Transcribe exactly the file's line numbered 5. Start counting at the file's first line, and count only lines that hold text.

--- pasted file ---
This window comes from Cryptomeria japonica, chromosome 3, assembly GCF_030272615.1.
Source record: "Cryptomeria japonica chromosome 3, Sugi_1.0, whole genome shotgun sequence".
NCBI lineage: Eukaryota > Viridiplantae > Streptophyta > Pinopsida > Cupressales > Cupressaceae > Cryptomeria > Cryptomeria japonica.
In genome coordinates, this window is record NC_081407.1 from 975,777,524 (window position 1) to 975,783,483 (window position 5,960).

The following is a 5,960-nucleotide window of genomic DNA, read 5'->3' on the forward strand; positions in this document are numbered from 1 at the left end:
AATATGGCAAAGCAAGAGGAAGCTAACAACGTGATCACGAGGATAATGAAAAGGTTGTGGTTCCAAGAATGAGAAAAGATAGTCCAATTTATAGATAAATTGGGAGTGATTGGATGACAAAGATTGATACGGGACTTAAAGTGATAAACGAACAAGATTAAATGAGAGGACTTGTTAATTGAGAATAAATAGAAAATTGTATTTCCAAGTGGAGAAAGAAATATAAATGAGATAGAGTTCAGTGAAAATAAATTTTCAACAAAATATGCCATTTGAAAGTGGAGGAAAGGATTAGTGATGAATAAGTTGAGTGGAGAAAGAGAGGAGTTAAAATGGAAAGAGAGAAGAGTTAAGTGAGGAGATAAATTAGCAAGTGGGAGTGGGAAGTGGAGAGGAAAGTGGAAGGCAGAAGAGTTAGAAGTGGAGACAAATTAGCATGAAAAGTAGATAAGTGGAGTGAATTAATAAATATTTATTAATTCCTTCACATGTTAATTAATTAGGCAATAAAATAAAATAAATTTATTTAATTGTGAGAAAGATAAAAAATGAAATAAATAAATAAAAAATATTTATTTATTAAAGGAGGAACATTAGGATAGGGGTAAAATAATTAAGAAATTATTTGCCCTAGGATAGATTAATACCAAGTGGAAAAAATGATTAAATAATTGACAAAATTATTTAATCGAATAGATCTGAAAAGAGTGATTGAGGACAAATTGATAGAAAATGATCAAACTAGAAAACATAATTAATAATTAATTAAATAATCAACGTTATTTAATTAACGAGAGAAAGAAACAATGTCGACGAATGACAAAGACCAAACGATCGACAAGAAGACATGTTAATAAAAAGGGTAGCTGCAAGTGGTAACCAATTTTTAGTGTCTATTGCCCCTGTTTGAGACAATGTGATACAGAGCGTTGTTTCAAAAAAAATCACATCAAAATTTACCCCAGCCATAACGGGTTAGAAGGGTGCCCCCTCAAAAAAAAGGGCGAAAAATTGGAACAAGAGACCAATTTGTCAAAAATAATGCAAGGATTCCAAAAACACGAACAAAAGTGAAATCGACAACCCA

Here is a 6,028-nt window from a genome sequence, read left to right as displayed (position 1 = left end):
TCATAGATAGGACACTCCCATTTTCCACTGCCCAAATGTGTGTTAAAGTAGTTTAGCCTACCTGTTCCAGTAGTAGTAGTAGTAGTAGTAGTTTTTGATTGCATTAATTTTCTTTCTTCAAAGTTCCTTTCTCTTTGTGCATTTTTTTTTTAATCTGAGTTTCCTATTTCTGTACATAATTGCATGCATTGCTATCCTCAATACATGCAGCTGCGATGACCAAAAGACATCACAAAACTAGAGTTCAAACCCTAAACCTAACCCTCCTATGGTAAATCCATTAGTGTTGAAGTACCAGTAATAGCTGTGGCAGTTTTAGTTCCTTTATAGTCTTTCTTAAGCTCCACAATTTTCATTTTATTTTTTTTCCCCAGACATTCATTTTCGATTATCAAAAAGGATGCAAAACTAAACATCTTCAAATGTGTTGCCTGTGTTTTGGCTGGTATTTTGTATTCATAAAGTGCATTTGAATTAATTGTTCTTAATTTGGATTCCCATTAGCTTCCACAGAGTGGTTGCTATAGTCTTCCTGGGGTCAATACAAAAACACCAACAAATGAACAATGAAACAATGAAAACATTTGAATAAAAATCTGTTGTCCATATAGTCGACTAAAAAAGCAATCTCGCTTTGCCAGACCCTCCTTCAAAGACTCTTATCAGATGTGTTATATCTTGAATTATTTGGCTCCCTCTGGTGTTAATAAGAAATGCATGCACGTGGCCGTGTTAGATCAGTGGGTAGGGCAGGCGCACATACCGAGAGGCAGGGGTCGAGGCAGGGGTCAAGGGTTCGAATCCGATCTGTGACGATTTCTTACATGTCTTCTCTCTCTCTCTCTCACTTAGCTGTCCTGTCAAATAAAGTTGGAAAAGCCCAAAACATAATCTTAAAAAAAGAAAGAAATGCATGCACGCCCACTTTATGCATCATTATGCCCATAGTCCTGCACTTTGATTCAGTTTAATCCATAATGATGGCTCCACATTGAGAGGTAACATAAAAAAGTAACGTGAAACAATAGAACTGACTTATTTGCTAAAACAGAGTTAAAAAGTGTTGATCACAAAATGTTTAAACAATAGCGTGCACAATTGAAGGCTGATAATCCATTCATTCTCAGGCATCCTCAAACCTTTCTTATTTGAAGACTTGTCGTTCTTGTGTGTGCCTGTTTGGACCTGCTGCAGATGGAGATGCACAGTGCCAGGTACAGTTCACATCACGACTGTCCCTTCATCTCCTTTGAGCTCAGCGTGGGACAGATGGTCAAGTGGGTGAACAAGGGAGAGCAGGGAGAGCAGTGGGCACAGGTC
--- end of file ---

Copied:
The following is a 5,960-nucleotide window of genomic DNA, read 5'->3' on the forward strand; positions in this document are numbered from 1 at the left end: